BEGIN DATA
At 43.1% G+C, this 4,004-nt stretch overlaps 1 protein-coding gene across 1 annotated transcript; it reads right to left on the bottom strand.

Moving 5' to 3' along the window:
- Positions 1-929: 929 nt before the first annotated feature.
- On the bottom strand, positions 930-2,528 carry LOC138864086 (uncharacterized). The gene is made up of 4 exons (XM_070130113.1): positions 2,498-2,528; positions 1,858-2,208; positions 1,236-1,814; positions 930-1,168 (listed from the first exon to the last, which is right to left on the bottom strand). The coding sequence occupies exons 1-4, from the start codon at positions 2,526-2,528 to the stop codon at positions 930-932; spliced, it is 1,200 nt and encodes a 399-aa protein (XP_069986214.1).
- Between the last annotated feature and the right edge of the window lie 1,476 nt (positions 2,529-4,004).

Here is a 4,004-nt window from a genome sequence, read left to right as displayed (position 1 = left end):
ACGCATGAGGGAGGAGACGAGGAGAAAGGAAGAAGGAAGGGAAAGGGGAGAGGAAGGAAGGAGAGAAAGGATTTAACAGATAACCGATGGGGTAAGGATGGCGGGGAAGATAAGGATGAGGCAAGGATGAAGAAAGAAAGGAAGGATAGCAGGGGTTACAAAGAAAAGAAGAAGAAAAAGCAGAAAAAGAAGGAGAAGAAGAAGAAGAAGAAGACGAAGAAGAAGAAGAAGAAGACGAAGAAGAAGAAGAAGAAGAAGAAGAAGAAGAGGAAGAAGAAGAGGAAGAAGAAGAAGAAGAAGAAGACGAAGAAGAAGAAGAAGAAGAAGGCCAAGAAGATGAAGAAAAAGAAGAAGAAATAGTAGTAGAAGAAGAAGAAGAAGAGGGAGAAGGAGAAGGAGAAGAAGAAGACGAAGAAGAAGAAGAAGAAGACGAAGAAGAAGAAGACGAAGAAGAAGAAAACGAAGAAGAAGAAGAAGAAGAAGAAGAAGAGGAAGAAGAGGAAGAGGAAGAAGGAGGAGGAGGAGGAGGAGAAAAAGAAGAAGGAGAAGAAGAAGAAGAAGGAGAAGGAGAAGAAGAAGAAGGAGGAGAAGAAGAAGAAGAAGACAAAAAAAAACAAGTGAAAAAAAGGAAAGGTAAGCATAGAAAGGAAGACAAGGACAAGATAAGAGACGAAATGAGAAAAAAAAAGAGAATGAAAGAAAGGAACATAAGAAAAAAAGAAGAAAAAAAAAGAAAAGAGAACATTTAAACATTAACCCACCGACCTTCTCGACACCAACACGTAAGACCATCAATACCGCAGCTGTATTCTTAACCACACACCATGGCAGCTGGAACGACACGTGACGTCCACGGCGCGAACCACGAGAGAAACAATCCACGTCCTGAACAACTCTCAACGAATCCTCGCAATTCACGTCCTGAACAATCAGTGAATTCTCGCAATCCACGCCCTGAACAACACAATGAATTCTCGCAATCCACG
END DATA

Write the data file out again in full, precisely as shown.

At 43.1% G+C, this 4,004-nt stretch overlaps 1 protein-coding gene across 1 annotated transcript; it reads right to left on the bottom strand.

Moving 5' to 3' along the window:
- Positions 1-929: 929 nt before the first annotated feature.
- On the bottom strand, positions 930-2,528 carry LOC138864086 (uncharacterized). The gene is made up of 4 exons (XM_070130113.1): positions 2,498-2,528; positions 1,858-2,208; positions 1,236-1,814; positions 930-1,168 (listed from the first exon to the last, which is right to left on the bottom strand). The coding sequence occupies exons 1-4, from the start codon at positions 2,526-2,528 to the stop codon at positions 930-932; spliced, it is 1,200 nt and encodes a 399-aa protein (XP_069986214.1).
- Between the last annotated feature and the right edge of the window lie 1,476 nt (positions 2,529-4,004).

Here is a 4,004-nt window from a genome sequence, read left to right as displayed (position 1 = left end):
ACGCATGAGGGAGGAGACGAGGAGAAAGGAAGAAGGAAGGGAAAGGGGAGAGGAAGGAAGGAGAGAAAGGATTTAACAGATAACCGATGGGGTAAGGATGGCGGGGAAGATAAGGATGAGGCAAGGATGAAGAAAGAAAGGAAGGATAGCAGGGGTTACAAAGAAAAGAAGAAGAAAAAGCAGAAAAAGAAGGAGAAGAAGAAGAAGAAGAAGACGAAGAAGAAGAAGAAGAAGACGAAGAAGAAGAAGAAGAAGAAGAAGAAGAAGAGGAAGAAGAAGAGGAAGAAGAAGAAGAAGAAGAAGACGAAGAAGAAGAAGAAGAAGAAGGCCAAGAAGATGAAGAAAAAGAAGAAGAAATAGTAGTAGAAGAAGAAGAAGAAGAGGGAGAAGGAGAAGGAGAAGAAGAAGACGAAGAAGAAGAAGAAGAAGACGAAGAAGAAGAAGACGAAGAAGAAGAAAACGAAGAAGAAGAAGAAGAAGAAGAAGAAGAGGAAGAAGAGGAAGAGGAAGAAGGAGGAGGAGGAGGAGGAGAAAAAGAAGAAGGAGAAGAAGAAGAAGAAGGAGAAGGAGAAGAAGAAGAAGGAGGAGAAGAAGAAGAAGAAGACAAAAAAAAACAAGTGAAAAAAAGGAAAGGTAAGCATAGAAAGGAAGACAAGGACAAGATAAGAGACGAAATGAGAAAAAAAAAGAGAATGAAAGAAAGGAACATAAGAAAAAAAGAAGAAAAAAAAAGAAAAGAGAACATTTAAACATTAACCCACCGACCTTCTCGACACCAACACGTAAGACCATCAATACCGCAGCTGTATTCTTAACCACACACCATGGCAGCTGGAACGACACGTGACGTCCACGGCGCGAACCACGAGAGAAACAATCCACGTCCTGAACAACTCTCAACGAATCCTCGCAATTCACGTCCTGAACAATCAGTGAATTCTCGCAATCCACGCCCTGAACAACACAATGAATTCTCGCAATCCACG